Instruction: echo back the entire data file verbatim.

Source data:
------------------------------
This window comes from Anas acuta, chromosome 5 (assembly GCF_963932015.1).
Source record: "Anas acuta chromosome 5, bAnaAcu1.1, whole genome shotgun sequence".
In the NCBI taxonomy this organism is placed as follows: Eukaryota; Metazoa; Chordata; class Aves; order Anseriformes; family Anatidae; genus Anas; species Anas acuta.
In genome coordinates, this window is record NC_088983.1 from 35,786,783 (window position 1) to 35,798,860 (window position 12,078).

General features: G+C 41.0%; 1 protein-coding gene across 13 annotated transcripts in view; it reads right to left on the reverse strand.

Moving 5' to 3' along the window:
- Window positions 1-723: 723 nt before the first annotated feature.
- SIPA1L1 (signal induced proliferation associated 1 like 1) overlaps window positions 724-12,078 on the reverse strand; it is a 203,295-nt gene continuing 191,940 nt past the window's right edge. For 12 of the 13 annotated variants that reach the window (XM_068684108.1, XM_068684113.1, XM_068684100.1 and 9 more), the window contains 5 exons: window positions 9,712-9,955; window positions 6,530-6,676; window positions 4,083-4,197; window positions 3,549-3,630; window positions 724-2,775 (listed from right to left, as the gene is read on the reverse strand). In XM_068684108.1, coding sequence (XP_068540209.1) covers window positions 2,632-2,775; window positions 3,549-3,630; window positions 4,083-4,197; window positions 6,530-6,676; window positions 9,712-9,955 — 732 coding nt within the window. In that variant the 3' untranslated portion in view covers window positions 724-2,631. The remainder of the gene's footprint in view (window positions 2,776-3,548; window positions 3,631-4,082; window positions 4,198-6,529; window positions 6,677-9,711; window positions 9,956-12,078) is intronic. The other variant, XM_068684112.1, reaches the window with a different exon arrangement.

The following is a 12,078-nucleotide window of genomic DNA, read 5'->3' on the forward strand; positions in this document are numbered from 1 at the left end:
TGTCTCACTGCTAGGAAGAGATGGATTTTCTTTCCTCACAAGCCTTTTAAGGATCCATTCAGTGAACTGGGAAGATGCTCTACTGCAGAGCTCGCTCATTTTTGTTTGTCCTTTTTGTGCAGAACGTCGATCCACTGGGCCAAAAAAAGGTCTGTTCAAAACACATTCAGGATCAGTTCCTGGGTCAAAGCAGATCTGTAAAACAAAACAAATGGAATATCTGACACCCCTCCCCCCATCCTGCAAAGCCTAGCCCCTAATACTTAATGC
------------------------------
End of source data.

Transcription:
This window comes from Anas acuta, chromosome 5 (assembly GCF_963932015.1).
Source record: "Anas acuta chromosome 5, bAnaAcu1.1, whole genome shotgun sequence".
In the NCBI taxonomy this organism is placed as follows: Eukaryota; Metazoa; Chordata; class Aves; order Anseriformes; family Anatidae; genus Anas; species Anas acuta.
In genome coordinates, this window is record NC_088983.1 from 35,786,783 (window position 1) to 35,798,860 (window position 12,078).

General features: G+C 41.0%; 1 protein-coding gene across 13 annotated transcripts in view; it reads right to left on the reverse strand.

Moving 5' to 3' along the window:
- Window positions 1-723: 723 nt before the first annotated feature.
- SIPA1L1 (signal induced proliferation associated 1 like 1) overlaps window positions 724-12,078 on the reverse strand; it is a 203,295-nt gene continuing 191,940 nt past the window's right edge. For 12 of the 13 annotated variants that reach the window (XM_068684108.1, XM_068684113.1, XM_068684100.1 and 9 more), the window contains 5 exons: window positions 9,712-9,955; window positions 6,530-6,676; window positions 4,083-4,197; window positions 3,549-3,630; window positions 724-2,775 (listed from right to left, as the gene is read on the reverse strand). In XM_068684108.1, coding sequence (XP_068540209.1) covers window positions 2,632-2,775; window positions 3,549-3,630; window positions 4,083-4,197; window positions 6,530-6,676; window positions 9,712-9,955 — 732 coding nt within the window. In that variant the 3' untranslated portion in view covers window positions 724-2,631. The remainder of the gene's footprint in view (window positions 2,776-3,548; window positions 3,631-4,082; window positions 4,198-6,529; window positions 6,677-9,711; window positions 9,956-12,078) is intronic. The other variant, XM_068684112.1, reaches the window with a different exon arrangement.

The following is a 12,078-nucleotide window of genomic DNA, read 5'->3' on the forward strand; positions in this document are numbered from 1 at the left end:
TGTCTCACTGCTAGGAAGAGATGGATTTTCTTTCCTCACAAGCCTTTTAAGGATCCATTCAGTGAACTGGGAAGATGCTCTACTGCAGAGCTCGCTCATTTTTGTTTGTCCTTTTTGTGCAGAACGTCGATCCACTGGGCCAAAAAAAGGTCTGTTCAAAACACATTCAGGATCAGTTCCTGGGTCAAAGCAGATCTGTAAAACAAAACAAATGGAATATCTGACACCCCTCCCCCCATCCTGCAAAGCCTAGCCCCTAATACTTAATGC